Ok, sorry, I was confused by the naming : for "d_surface_flux" I was expecting a vector field as the parameter, not a scalar over which the gradient is computed before taking the actual flux. But the documentation is correct.

David.

Le mercredi 29 août 2012 15:38:39 UTC+2, Robert Cimrman a écrit :

Le mercredi 29 août 2012 15:38:39 UTC+2, Robert Cimrman a écrit :

Hi David,

On 08/29/2012 02:05 PM, David Libault wrote:

> Hi Robert,

>

> From the poisson.py I would like to probe the flux of grad(T) over a

> surface (Gamma_Left or Gamma_right), but I am not sure which term to use...

IMHO it's the same term as in my answer to Alec (thread "Question on the

``examples/diffusion/poisson.py''") - look at the post_process() function - the

term is d_surface_flux.

> I would use it in electrostatics (temperature is replaced by voltage), to

> compute the resistance of the volume imposing a voltage of 1 across two

> surfaces with dirichlet conditions and computing the electrical current.

> For a ohmic conductor, j = \sigma E = - \sigma grad(V), \sigma being the

> conductivity. j being the current density, the current intensity thru a

> surface is the flux of j thru that surface. For the case of homogenous

> \sigma, the term asked for above would do...

OK, let us know if d_surface_flux works for you - it can take a general

permeability tensor.

r.

> Le dimanche 26 août 2012 22:55:49 UTC+2, Robert Cimrman a écrit :

>>

>> On 08/26/2012 12:32 PM, Alec Kalinin wrote:

>>> Hi Robert,

>>>

>>> Did you mean "linear_elastic_probes.html" instead of

>>> "linear_elastic_tractions.html" example? I found the

>>> "linear_elastic_probes.html" very useful example for my purposes to

>> probe a

>>> solution in the given (x, y, z) points. Also the documentation

>>> "src/sfepy/fem/probes.html" gives all necessary information to help me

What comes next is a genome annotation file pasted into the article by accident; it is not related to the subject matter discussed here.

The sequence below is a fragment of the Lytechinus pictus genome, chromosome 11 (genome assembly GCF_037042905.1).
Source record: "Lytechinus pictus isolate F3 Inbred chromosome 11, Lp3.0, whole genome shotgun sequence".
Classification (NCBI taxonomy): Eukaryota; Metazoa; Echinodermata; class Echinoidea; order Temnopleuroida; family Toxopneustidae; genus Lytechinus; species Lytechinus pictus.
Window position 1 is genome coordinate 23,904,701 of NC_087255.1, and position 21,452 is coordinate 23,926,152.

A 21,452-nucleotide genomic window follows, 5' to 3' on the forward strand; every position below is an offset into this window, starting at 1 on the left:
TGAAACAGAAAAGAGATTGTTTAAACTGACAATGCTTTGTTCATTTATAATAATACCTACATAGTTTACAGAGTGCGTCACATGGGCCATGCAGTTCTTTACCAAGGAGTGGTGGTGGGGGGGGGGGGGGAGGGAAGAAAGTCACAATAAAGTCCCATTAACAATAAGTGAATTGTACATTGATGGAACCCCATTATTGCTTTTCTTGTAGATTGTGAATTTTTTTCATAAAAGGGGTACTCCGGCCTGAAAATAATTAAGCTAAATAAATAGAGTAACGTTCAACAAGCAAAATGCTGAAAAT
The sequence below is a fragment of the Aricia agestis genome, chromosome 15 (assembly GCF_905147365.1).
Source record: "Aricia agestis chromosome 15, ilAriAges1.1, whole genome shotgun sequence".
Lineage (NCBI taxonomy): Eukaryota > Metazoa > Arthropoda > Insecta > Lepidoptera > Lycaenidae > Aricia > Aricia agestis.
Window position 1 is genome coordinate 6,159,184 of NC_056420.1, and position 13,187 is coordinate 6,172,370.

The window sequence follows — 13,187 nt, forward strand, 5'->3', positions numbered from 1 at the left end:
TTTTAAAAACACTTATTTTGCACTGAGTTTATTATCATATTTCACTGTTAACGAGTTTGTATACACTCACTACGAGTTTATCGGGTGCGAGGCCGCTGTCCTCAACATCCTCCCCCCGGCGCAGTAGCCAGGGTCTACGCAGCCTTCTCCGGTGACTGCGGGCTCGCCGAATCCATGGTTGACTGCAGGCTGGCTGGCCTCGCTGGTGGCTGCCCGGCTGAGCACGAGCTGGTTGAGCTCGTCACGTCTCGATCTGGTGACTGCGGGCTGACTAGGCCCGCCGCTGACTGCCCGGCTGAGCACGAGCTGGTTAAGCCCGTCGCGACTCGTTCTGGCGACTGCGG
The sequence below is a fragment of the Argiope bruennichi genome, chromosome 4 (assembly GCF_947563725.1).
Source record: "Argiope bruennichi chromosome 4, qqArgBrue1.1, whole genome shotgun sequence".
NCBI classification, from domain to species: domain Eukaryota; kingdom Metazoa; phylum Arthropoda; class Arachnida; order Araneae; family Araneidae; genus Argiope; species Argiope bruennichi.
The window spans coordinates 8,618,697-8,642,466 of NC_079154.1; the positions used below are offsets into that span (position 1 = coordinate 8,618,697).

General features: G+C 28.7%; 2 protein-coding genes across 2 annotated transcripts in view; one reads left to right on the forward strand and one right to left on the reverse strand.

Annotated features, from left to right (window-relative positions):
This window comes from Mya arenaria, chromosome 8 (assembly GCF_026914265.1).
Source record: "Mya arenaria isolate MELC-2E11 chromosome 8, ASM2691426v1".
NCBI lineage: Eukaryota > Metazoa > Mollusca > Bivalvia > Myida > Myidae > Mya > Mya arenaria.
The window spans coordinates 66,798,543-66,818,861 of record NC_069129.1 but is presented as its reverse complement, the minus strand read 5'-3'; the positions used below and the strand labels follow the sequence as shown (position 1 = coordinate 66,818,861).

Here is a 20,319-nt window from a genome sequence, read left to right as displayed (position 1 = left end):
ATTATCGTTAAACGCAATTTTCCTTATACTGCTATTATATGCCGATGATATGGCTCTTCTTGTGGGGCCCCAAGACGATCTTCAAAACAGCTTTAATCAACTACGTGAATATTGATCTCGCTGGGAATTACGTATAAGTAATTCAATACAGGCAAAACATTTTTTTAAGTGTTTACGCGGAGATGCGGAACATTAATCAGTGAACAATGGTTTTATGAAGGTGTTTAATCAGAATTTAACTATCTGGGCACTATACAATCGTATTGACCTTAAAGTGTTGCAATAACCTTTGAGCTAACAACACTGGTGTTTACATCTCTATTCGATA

>>> implement what I want to do. Thank you!

>>

>> Sorry, I cut&pasted a wrong url, the correct one is [1]. But you found

>> another one that solves the problem.

>>

>>> But, despite this, could you tell me more about low-level way to

>> evaluate a

>>> variable in the given (x, y, z) point?

>>

>> It's exactly how the probes do that: the key function is

>> variable.evaluate_at() [2], where variable is an unknown or parameter

>> variable. It takes just one compulsory parameter - the coordinates of

>> points in which you wish to evaluate the variable. You can get the

>> variables of a problem by problem.get_variables(), where problem is the

>> second argument of the post_process_hook function.

>>

>> Best regards,

>> r.

>>

>> [1] http://sfepy.org/doc-devel/primer.html#probing

>> [2] http://sfepy.org/doc-devel/src/sfepy/fem/variables.html ,

>> http://sfepy.org/doc-devel/src/sfepy/fem/fields.html

>>

>>>

>>> On Sunday, August 26, 2012 12:47:50 AM UTC+4, Robert Cimrman wrote:

>>>>

>>>> Hi Alec,

>>>>

>>>> On 08/25/2012 05:45 PM, Alec Kalinin wrote:

>>>>> Dear SfePy users,

>>>>>

>>>>> Is it possible to evaluate a solution not only in the FEM mesh node,

>> but

>>>> in

>>>>> any arbitrary point in the domain with the given (x, y, z)

>> coordinates?

>>>>

>>>> Yes, it is possible. Either, you could use a probe as described in the

>>>> Primer [1] - the available probes are described in [2]. Or, you could

>>>> directly evaluate a variable in given points - this is a bit low-level

>>>> operation, but I could provide you instructions, if the probes are not

>>>> enough for you.

>>>>

>>>> Cheers,

>>>> r.

>>>>

>>>>> For example, consider Dirichlet problem for Poisson equation. We apply

>>>>> essential boundary conditions on the surface nodes and after the

>> problem

>>>>> has been solved we have the solution vector, i.e. vector of values in

>>>> the

>>>>> FEM mesh nodes. But I want to know the solution in point v(x, y, z)

>> that

>>>> is

>>>>> not FEM mesh node. What is the best way to obtain solution in this

>> point

>>>> v?

>>>>>

>>>>> Sincerely,

>>>>> Alec Kalinin

>>>>

>>>> [1] doc-devel/examples/linear_elasticity/linear_elastic_ tractions.html

>>>> [2] http://sfepy.org/doc-devel/src/sfepy/fem/probes.html